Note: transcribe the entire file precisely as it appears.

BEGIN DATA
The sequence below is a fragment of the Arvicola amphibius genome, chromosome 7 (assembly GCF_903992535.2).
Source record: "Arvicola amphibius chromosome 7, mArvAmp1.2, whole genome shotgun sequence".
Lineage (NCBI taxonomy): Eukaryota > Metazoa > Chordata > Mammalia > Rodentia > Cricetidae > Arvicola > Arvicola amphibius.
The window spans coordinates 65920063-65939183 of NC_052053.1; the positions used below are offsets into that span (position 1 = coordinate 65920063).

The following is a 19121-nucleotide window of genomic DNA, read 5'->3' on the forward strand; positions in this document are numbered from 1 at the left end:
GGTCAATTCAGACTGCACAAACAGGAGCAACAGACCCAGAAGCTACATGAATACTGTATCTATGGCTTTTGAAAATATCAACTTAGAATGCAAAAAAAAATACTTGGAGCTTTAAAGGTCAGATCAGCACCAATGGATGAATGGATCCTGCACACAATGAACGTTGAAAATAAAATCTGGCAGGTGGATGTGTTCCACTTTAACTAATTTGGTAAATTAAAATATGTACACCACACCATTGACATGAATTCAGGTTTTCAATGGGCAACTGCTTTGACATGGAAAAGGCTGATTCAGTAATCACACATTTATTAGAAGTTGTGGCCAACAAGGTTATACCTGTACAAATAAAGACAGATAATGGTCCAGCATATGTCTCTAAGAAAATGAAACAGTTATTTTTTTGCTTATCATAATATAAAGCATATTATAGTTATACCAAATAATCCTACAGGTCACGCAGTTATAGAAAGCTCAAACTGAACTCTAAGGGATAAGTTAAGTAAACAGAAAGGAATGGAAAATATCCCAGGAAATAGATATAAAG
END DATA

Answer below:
The sequence below is a fragment of the Arvicola amphibius genome, chromosome 7 (assembly GCF_903992535.2).
Source record: "Arvicola amphibius chromosome 7, mArvAmp1.2, whole genome shotgun sequence".
Lineage (NCBI taxonomy): Eukaryota > Metazoa > Chordata > Mammalia > Rodentia > Cricetidae > Arvicola > Arvicola amphibius.
The window spans coordinates 65920063-65939183 of NC_052053.1; the positions used below are offsets into that span (position 1 = coordinate 65920063).

The following is a 19121-nucleotide window of genomic DNA, read 5'->3' on the forward strand; positions in this document are numbered from 1 at the left end:
GGTCAATTCAGACTGCACAAACAGGAGCAACAGACCCAGAAGCTACATGAATACTGTATCTATGGCTTTTGAAAATATCAACTTAGAATGCAAAAAAAAATACTTGGAGCTTTAAAGGTCAGATCAGCACCAATGGATGAATGGATCCTGCACACAATGAACGTTGAAAATAAAATCTGGCAGGTGGATGTGTTCCACTTTAACTAATTTGGTAAATTAAAATATGTACACCACACCATTGACATGAATTCAGGTTTTCAATGGGCAACTGCTTTGACATGGAAAAGGCTGATTCAGTAATCACACATTTATTAGAAGTTGTGGCCAACAAGGTTATACCTGTACAAATAAAGACAGATAATGGTCCAGCATATGTCTCTAAGAAAATGAAACAGTTATTTTTTTGCTTATCATAATATAAAGCATATTATAGTTATACCAAATAATCCTACAGGTCACGCAGTTATAGAAAGCTCAAACTGAACTCTAAGGGATAAGTTAAGTAAACAGAAAGGAATGGAAAATATCCCAGGAAATAGATATAAAG